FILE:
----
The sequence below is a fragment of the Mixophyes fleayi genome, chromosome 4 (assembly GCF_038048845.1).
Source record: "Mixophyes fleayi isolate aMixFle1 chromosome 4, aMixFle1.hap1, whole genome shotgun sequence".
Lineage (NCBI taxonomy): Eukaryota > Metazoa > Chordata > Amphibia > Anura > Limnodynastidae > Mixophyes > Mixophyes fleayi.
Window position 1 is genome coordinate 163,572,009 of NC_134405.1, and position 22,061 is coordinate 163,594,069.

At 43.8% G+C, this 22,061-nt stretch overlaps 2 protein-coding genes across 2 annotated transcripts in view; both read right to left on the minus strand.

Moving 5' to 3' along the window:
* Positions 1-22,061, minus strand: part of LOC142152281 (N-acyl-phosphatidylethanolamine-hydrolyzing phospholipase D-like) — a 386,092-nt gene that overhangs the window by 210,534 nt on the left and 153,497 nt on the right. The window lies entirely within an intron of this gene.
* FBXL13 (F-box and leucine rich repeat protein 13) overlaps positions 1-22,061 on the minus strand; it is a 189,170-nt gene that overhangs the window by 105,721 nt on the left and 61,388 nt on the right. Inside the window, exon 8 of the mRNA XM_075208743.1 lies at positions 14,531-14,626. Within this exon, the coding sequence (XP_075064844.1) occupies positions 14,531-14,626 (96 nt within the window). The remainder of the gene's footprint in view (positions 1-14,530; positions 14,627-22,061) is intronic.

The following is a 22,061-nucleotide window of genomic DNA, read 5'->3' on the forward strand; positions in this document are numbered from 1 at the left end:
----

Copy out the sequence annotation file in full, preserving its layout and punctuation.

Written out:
The sequence below is a fragment of the Mixophyes fleayi genome, chromosome 4 (assembly GCF_038048845.1).
Source record: "Mixophyes fleayi isolate aMixFle1 chromosome 4, aMixFle1.hap1, whole genome shotgun sequence".
Lineage (NCBI taxonomy): Eukaryota > Metazoa > Chordata > Amphibia > Anura > Limnodynastidae > Mixophyes > Mixophyes fleayi.
Window position 1 is genome coordinate 163,572,009 of NC_134405.1, and position 22,061 is coordinate 163,594,069.

At 43.8% G+C, this 22,061-nt stretch overlaps 2 protein-coding genes across 2 annotated transcripts in view; both read right to left on the minus strand.

Moving 5' to 3' along the window:
* Positions 1-22,061, minus strand: part of LOC142152281 (N-acyl-phosphatidylethanolamine-hydrolyzing phospholipase D-like) — a 386,092-nt gene that overhangs the window by 210,534 nt on the left and 153,497 nt on the right. The window lies entirely within an intron of this gene.
* FBXL13 (F-box and leucine rich repeat protein 13) overlaps positions 1-22,061 on the minus strand; it is a 189,170-nt gene that overhangs the window by 105,721 nt on the left and 61,388 nt on the right. Inside the window, exon 8 of the mRNA XM_075208743.1 lies at positions 14,531-14,626. Within this exon, the coding sequence (XP_075064844.1) occupies positions 14,531-14,626 (96 nt within the window). The remainder of the gene's footprint in view (positions 1-14,530; positions 14,627-22,061) is intronic.

The following is a 22,061-nucleotide window of genomic DNA, read 5'->3' on the forward strand; positions in this document are numbered from 1 at the left end: